As for populating the landscape with tiny organic farms, well, there is nothing stopping you from doing that except those little farms are not technically or economically feasible and there are too few people actually willing to work that hard for that standard of living. If you came up with feasible working examples of those little organic farms we ALL would take an interest and begin transitioning in a heartbeat (How do you think we brought modern ag to where it is? We keep transitioning to what works best, it’s what we’ve always done – it is NOT some evil masterplan we all have sworn fealty to, honest injun.)

            So, I’ve gone out on a limb here and tried to reason with you. No doubt you will make me regret doing so. We all strive to make the world a little better place in our own fashion, some of us making more concrete progress than others who only dream and talk…and criticize. You can attack me some more and call me an evil shill and a poisoner and all that (I really don’t care, it makes me laugh at you) or you can accept my remarks, and those of all the others here as sincere, as experienced and as accurate and truthful as we can make them. Because of that we all sleep well at night and wake each morning excited to make our contribution to feeding society and maybe progress our industry a bit more in doing so. Our passion for our chosen livelihoods and our success animates us to keep exploring and moving forward. Bitter critics, like yourself, evidently don’t have that in your lives. A pity.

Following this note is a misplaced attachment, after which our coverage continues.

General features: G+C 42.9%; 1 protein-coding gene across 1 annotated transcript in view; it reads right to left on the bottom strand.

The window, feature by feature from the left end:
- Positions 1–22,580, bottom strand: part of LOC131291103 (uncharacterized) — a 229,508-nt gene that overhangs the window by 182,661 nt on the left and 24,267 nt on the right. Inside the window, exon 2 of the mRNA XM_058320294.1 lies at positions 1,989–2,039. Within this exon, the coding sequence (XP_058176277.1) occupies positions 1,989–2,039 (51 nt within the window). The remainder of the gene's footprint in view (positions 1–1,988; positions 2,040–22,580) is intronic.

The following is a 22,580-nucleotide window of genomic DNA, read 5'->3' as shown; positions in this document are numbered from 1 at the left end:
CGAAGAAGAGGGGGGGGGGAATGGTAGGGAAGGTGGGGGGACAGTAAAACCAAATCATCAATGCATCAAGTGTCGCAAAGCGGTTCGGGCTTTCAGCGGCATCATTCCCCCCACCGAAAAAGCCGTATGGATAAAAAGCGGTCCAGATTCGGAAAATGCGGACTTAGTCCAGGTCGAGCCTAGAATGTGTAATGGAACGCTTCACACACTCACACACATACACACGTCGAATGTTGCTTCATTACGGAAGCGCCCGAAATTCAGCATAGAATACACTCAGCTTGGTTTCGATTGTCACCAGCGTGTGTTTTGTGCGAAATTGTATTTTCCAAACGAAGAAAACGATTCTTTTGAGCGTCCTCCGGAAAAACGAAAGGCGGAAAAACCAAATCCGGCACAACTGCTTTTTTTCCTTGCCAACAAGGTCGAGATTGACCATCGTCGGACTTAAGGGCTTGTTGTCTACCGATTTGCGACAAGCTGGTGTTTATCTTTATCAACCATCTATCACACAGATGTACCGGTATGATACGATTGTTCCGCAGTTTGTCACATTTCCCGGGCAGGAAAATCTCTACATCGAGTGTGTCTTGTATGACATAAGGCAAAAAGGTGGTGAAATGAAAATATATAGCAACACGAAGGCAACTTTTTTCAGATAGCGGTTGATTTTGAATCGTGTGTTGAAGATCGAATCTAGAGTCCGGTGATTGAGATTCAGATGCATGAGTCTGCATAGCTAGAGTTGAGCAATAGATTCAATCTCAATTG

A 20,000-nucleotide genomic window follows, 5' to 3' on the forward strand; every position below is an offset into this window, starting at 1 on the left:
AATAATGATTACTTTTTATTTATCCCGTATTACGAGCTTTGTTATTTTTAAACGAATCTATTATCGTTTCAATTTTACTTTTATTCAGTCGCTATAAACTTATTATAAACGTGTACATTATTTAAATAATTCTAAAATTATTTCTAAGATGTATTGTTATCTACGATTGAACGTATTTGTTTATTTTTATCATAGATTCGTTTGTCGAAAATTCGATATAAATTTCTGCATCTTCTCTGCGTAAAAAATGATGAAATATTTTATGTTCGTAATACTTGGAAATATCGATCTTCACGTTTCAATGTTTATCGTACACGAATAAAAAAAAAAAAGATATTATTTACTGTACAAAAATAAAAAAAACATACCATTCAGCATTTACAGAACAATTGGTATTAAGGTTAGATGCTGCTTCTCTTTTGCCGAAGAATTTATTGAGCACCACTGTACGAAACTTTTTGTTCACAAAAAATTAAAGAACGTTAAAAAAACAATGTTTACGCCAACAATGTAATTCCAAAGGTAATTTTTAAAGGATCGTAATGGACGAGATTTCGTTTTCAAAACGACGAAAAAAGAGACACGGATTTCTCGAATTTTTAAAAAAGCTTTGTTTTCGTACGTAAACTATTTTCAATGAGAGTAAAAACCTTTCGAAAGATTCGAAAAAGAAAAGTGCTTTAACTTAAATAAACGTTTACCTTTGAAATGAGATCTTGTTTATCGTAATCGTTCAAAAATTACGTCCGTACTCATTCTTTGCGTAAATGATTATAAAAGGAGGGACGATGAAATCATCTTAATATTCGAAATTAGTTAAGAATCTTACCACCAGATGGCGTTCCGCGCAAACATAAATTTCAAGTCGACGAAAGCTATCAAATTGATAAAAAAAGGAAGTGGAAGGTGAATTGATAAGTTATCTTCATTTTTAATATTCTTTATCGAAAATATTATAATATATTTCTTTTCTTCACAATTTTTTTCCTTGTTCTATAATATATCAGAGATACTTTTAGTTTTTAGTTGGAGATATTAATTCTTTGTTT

• agscienceliterate

            Thank you, FWAD, and to all farmers who work ungodly hours to produce a huge variety of healthy and affordable food for us, in ways that sustain our soils, air and water. I am immensely appreciative of, and grateful to, our farmers.

          • Jason

            Ain’t that the truth. Farming is a thankless job. And if you sit down & figure out the hourly wage, I’m sure it’d be embarrassingly low. People do it because they love it.

          • hyperzombie

            True, you can’t manufacture modern synthetic ag chemicals in your kitchen, but neither can you mine, smelt, cast, machine & weld iron tools and farm equipment that organic farmers like to use.”

            Well, most kitchens. There are hillbillies around here that strip and repair engines in their living rooms, I am sure that at least one of them has a wielder in the kitchen. Cant use the wielder in the living room, the shag carpet will start on fire…..

          • Farmer with a Dell

            Yep. Well, actually I still sometimes weld in my living room but since the big fire I am strictly forbidden to smelt iron ore in the house. The Dutchess simply no longer allows it. She says I already have my hands more than full rebuilding the 350 small block out of her ’78 Blazer and she’s hinting more and more frequently lately she’d like me to finally get it out of the tub so she can take a bath.